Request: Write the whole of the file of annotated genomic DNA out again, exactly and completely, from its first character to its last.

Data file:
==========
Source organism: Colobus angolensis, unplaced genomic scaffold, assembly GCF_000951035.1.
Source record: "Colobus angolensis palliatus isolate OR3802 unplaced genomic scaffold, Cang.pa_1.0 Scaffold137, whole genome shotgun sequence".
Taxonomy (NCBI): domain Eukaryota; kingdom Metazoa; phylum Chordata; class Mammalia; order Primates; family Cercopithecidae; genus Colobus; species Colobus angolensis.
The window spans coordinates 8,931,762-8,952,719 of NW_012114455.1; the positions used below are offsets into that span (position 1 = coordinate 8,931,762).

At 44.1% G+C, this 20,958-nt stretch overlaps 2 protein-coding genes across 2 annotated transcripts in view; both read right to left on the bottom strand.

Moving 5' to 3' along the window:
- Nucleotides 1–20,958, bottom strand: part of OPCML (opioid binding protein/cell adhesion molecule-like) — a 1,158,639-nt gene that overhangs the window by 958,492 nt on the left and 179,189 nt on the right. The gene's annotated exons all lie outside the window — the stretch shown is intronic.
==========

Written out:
Source organism: Colobus angolensis, unplaced genomic scaffold, assembly GCF_000951035.1.
Source record: "Colobus angolensis palliatus isolate OR3802 unplaced genomic scaffold, Cang.pa_1.0 Scaffold137, whole genome shotgun sequence".
Taxonomy (NCBI): domain Eukaryota; kingdom Metazoa; phylum Chordata; class Mammalia; order Primates; family Cercopithecidae; genus Colobus; species Colobus angolensis.
The window spans coordinates 8,931,762-8,952,719 of NW_012114455.1; the positions used below are offsets into that span (position 1 = coordinate 8,931,762).

At 44.1% G+C, this 20,958-nt stretch overlaps 2 protein-coding genes across 2 annotated transcripts in view; both read right to left on the bottom strand.

Moving 5' to 3' along the window:
- Nucleotides 1–20,958, bottom strand: part of OPCML (opioid binding protein/cell adhesion molecule-like) — a 1,158,639-nt gene that overhangs the window by 958,492 nt on the left and 179,189 nt on the right. The gene's annotated exons all lie outside the window — the stretch shown is intronic.